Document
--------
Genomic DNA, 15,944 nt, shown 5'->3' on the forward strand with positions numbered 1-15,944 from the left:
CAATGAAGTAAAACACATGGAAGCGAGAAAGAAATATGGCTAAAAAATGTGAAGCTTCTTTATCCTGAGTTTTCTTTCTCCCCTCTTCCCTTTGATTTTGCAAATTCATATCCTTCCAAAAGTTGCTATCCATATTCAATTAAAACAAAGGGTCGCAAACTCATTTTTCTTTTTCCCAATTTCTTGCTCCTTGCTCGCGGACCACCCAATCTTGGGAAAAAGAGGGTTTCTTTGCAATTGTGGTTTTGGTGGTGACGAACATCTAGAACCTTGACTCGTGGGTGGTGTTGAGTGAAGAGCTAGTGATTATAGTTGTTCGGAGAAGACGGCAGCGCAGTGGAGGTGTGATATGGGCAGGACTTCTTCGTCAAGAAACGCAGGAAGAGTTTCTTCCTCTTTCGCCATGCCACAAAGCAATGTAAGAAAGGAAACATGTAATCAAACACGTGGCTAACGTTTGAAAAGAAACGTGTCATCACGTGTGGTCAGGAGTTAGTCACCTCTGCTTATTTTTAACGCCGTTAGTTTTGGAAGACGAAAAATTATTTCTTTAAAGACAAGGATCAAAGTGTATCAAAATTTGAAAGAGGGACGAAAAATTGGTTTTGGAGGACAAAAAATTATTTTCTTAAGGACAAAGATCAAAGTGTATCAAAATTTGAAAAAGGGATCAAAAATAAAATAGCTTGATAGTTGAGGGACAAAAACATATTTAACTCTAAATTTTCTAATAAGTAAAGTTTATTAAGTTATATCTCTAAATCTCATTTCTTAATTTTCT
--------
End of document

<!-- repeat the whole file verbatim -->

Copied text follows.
Genomic DNA, 15,944 nt, shown 5'->3' on the forward strand with positions numbered 1-15,944 from the left:
CAATGAAGTAAAACACATGGAAGCGAGAAAGAAATATGGCTAAAAAATGTGAAGCTTCTTTATCCTGAGTTTTCTTTCTCCCCTCTTCCCTTTGATTTTGCAAATTCATATCCTTCCAAAAGTTGCTATCCATATTCAATTAAAACAAAGGGTCGCAAACTCATTTTTCTTTTTCCCAATTTCTTGCTCCTTGCTCGCGGACCACCCAATCTTGGGAAAAAGAGGGTTTCTTTGCAATTGTGGTTTTGGTGGTGACGAACATCTAGAACCTTGACTCGTGGGTGGTGTTGAGTGAAGAGCTAGTGATTATAGTTGTTCGGAGAAGACGGCAGCGCAGTGGAGGTGTGATATGGGCAGGACTTCTTCGTCAAGAAACGCAGGAAGAGTTTCTTCCTCTTTCGCCATGCCACAAAGCAATGTAAGAAAGGAAACATGTAATCAAACACGTGGCTAACGTTTGAAAAGAAACGTGTCATCACGTGTGGTCAGGAGTTAGTCACCTCTGCTTATTTTTAACGCCGTTAGTTTTGGAAGACGAAAAATTATTTCTTTAAAGACAAGGATCAAAGTGTATCAAAATTTGAAAGAGGGACGAAAAATTGGTTTTGGAGGACAAAAAATTATTTTCTTAAGGACAAAGATCAAAGTGTATCAAAATTTGAAAAAGGGATCAAAAATAAAATAGCTTGATAGTTGAGGGACAAAAACATATTTAACTCTAAATTTTCTAATAAGTAAAGTTTATTAAGTTATATCTCTAAATCTCATTTCTTAATTTTCT